Susan Ariel Aaronson Research Professor of International Affairs, Elliott School of International Affairs, GWU
Jun 22 , 2017
While the U.S. remains the largest recipient of foreign investment, investors today have many options regarding where to invest, and other countries look increasingly more stable and better managed in comparison to President Trump’s deteriorating “rule of law.” Thus, Chinese investors who have long seen the U.S. as a stable growth market may well reconsider.
Tom Watkins Advisor, Michigan-China Innovation Center
May 29 , 2017
Governments at the national, state, and local levels have an important role to play in building economic bridges with China. In an era where the Chinese continue to seek places throughout the world to invest their new wealth, Michigan should be attempting to make America an economic magnet for such investment and job growth for the American worker.
Shen Lu Master's Student at Medill School of Journalism, Northwestern University
Apr 13 , 2017
All the efforts Chicago has made to woo Chinese corporations, along with the resulting economic, cultural, and academic benefits both sides have enjoyed, might be curbed by growing inward-looking policies.
Thomas Petri former representative for Wisconsin's 6th Congressional District - See more at: http://www.chinausfo
Jun 30 , 2016
It is no secret that America’s infrastructure has been crumbling for years. Even the $305 billion highway bill that was signed in last December by Congress is only a drop in the water. However, the solutions to improving our infrastructure present an unforeseen opportunity to bring together the two largest economies in the world.
Walker Rowe Publisher, Southern Pacific Review
Jan 14 , 2016
Chinese mining companies in Ecuador and Peru recognize the social, environmental, and political issues which occur with significant development, and is giving back to the community by building bridges, roads, health clinics, sewers, and water systems.
Susan Chan Shifflett Program Associate, Wilson Center’s China Environment Forum
Nov 13 , 2015
Rising incomes, limited farmland, and polluted water and soil has prompted China to look overseas for agriculture imports. Over the last decade, the United States has been China’s top agricultural partner and this relationship looks likely to continue and indeed strengthen.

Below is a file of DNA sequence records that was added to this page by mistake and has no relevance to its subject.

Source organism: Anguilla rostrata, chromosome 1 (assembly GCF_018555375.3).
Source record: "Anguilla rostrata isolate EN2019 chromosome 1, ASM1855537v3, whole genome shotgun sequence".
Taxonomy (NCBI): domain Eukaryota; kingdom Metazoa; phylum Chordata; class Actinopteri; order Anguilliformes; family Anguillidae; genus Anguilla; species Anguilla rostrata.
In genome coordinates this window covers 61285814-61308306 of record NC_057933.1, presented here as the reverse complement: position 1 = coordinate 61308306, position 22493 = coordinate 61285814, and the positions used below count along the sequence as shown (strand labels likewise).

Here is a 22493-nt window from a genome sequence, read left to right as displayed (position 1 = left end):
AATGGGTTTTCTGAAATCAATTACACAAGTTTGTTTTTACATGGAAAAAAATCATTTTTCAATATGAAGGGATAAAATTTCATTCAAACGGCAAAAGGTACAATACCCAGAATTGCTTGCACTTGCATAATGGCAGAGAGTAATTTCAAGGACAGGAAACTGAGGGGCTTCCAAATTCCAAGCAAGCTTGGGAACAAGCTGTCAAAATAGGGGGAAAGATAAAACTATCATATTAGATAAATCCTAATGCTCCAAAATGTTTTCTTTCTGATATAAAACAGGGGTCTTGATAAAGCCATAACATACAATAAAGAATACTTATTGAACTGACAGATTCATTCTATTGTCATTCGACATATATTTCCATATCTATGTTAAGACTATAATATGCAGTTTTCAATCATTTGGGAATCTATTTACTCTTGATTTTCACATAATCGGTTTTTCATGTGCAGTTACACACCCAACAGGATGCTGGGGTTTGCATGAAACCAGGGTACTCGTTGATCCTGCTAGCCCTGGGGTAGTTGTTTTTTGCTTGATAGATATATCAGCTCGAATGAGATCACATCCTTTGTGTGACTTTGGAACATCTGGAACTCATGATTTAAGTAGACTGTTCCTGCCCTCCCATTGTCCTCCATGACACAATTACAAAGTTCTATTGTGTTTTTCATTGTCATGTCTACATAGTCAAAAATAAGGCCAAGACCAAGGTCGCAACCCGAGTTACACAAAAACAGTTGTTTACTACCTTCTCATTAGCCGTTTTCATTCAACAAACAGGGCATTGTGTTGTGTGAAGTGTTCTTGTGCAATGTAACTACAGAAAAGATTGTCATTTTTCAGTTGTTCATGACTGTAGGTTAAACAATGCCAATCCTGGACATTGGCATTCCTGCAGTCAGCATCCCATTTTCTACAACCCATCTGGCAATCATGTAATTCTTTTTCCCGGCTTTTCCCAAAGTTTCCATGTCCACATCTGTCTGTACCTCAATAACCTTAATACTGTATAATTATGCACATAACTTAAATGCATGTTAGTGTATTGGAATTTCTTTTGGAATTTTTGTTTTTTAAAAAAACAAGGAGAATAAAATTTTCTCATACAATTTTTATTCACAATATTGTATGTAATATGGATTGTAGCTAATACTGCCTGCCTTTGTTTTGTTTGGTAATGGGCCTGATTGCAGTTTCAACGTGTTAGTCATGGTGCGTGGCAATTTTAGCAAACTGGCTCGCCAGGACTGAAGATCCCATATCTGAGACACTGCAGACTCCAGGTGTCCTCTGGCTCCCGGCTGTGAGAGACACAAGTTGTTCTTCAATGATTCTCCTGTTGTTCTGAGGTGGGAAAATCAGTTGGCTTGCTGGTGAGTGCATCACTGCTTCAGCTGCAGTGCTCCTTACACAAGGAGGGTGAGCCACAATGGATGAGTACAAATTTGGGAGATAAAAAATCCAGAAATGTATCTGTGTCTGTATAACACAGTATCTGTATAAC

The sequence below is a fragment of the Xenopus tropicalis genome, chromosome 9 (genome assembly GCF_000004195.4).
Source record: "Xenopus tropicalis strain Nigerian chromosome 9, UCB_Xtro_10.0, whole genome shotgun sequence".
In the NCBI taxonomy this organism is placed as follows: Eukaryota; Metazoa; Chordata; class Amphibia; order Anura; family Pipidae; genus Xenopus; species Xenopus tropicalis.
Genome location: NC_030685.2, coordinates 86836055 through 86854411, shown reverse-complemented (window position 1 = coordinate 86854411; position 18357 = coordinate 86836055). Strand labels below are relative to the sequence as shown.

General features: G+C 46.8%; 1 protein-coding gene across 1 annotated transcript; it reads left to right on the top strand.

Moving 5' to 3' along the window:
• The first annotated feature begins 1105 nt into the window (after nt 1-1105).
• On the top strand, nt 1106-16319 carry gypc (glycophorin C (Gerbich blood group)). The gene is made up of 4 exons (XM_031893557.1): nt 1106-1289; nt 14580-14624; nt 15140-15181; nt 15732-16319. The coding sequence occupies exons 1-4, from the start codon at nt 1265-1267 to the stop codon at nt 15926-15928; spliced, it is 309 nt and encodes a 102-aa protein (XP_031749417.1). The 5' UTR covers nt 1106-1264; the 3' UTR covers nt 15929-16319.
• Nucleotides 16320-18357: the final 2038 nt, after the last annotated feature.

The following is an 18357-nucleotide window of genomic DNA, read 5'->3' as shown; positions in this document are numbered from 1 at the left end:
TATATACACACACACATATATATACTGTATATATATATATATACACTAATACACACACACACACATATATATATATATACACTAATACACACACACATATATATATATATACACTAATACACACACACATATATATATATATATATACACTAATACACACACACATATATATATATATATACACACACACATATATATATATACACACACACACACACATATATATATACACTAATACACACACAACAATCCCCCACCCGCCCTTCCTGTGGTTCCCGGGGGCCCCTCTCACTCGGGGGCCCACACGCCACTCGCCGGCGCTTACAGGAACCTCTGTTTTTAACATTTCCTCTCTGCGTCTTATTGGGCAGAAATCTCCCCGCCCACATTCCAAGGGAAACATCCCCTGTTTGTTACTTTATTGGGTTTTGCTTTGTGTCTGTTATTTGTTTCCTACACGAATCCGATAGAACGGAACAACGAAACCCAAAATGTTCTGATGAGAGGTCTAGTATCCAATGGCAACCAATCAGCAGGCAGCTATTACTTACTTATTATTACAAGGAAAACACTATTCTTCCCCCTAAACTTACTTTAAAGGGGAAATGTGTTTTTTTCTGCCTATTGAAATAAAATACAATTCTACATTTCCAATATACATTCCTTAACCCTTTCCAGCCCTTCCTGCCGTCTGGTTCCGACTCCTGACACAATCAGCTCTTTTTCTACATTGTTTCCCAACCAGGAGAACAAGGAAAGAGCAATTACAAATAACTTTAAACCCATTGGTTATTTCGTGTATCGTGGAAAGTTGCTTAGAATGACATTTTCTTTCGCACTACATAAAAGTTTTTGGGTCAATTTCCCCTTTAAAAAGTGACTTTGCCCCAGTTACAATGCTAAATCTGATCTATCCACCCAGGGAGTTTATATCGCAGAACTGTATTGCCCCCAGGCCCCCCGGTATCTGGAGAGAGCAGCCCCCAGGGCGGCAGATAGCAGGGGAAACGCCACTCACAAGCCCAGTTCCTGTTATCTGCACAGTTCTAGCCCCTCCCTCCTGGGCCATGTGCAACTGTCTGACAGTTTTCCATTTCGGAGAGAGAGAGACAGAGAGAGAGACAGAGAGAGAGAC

Fu Mengzi VP, China Institutes of Contemporary Int'l Relations
Sep 17 , 2015
A close bilateral relationship is always accompanied by more differences, frictions or even conflicts, including profound structural contradictions. So long as both regard and handle their relations from a strategic and long-term perspective, there will be no difficulty that China and the US cannot overcome.
Lucio Blanco Pitlo III Research Fellow, Asia-Pacific Pathways to Progress
Sep 11 , 2015
National security concerns in the U.S. and China have been used to bar certain types of foreign investments. Subjecting a legitimate commercial deal to arbitrary and protectionist exercises may only invite a similar action by the affected state, thus creating a potential spiral adverse to foreign investments.
Fernando Menéndez Analyst
Mar 24 , 2015
As Li Keqiang wrapped up the National People’s Congress in Beijing, Fernando Menedez reviews the investment outlook between Latin America and China, noting that China is likely shift away from total volume of investments to a greater emphasis on their productivity and sustainability.
Fernando Menéndez Analyst
Jan 08 , 2015
The steep drop in global oil prices has created ripple effects in the economies of Latin America, largely due to oil-for-loan schemes made with China. Fernando Menédez argues that even if China were to forgive their mounting debts, or more likely, when they default, these countries will still be in worse shape resulting from their failed economic policies.